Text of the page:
Kehr’s Weekly Recap: The Great Race (1965)

Blake Edwards‘s parody of/tribute to slapstick comedy is obscenely overlong and insistently hammy, but so what? It’s highly inventive, self-conscious camp, made in 1965, well before the genre wore itself out in superciliousness. The story centers on a New York to Paris road race (think about that for a while) between the Great Leslie, a white-suited, teeth-flashing Tony Curtis, and the unscrupulous Professor Fate— Jack Lemmon in a Mack Sennett mustache. Very funny; creatively vulgar. 160 min.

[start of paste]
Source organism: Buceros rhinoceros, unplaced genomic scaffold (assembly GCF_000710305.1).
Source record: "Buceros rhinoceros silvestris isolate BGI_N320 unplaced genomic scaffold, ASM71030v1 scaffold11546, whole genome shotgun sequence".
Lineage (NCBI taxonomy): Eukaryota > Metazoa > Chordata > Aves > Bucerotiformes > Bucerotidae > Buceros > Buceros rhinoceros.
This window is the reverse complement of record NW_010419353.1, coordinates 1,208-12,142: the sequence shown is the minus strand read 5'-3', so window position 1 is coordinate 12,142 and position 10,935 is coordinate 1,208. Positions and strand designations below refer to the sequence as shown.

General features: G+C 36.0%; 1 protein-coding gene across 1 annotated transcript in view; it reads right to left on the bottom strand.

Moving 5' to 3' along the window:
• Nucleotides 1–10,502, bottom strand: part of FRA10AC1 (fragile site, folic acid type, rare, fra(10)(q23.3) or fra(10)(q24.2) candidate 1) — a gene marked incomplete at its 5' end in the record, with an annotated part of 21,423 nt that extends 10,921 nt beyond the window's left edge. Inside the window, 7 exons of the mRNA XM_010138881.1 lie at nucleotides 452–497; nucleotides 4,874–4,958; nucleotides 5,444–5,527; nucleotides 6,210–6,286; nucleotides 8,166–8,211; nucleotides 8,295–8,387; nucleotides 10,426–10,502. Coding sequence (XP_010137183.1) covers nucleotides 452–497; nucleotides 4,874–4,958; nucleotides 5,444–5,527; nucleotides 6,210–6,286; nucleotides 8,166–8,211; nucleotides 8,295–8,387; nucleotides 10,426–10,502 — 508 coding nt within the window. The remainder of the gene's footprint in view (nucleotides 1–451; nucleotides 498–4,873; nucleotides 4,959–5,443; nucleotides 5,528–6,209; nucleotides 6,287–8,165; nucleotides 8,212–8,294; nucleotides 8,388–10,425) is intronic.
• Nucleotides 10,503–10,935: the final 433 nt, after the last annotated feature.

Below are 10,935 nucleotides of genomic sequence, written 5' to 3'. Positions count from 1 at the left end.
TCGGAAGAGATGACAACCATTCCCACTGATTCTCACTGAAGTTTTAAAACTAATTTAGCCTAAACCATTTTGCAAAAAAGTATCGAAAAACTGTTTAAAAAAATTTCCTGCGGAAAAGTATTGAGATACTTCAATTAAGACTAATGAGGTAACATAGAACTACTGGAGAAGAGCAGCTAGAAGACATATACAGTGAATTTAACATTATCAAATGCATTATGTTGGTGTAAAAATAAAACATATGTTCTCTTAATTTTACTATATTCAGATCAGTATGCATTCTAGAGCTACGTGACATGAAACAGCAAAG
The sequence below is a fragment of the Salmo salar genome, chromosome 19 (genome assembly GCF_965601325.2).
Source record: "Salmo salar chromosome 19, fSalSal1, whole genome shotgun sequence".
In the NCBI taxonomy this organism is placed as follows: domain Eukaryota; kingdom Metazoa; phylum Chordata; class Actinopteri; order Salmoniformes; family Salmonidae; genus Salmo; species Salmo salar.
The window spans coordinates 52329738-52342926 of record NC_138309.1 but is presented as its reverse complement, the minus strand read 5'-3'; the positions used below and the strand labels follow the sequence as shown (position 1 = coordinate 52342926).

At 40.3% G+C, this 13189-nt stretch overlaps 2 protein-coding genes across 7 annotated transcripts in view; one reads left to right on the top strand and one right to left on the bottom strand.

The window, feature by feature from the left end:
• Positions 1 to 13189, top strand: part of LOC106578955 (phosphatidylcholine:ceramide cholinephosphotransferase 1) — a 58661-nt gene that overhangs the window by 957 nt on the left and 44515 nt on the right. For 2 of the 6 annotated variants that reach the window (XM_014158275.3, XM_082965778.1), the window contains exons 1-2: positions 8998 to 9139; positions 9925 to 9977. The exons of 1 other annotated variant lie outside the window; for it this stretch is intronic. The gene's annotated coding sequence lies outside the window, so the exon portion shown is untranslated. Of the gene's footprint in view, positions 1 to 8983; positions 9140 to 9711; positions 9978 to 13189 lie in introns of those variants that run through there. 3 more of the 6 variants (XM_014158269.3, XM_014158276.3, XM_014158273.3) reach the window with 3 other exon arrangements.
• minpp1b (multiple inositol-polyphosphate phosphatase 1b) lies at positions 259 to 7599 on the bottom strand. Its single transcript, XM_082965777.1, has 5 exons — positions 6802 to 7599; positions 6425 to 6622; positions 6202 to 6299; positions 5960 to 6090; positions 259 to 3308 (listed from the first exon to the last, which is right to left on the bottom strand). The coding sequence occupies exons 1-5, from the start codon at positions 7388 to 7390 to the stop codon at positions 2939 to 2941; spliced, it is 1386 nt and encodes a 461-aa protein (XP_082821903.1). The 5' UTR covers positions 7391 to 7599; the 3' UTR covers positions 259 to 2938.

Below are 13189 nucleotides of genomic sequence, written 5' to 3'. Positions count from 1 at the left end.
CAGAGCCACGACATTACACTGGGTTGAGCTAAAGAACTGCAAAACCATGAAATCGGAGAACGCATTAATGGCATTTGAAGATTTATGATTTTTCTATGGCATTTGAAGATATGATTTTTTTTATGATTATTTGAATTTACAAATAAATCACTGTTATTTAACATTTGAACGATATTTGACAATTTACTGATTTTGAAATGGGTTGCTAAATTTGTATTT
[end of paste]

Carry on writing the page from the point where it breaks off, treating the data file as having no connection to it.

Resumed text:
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Kehr’s Weekly Recap: Picnic (1955)

The sometimes underrated Joshua Logan made his directorial debut with this overripe 1955 Daniel Taradash adaptation of a characteristically hyperbolic William Inge play, and the surprising thing is how much of it works—at least until the climactic dance scene with William Holden and Kim Novak, when camp and hysteria tend to take over. Jo Mielziner does such a formidable job of adapting his own theatrical set designs to homespun midwestern locations that you wonder at times if he—and maybe cinematographer James Wong Howe—shouldn’t be credited as codirectors. The secondary cast—Rosalind Russell, Susan Strasberg, Betty Field, Cliff Robertson, and Arthur O’Connell—also keep things pretty lively. 115 min.

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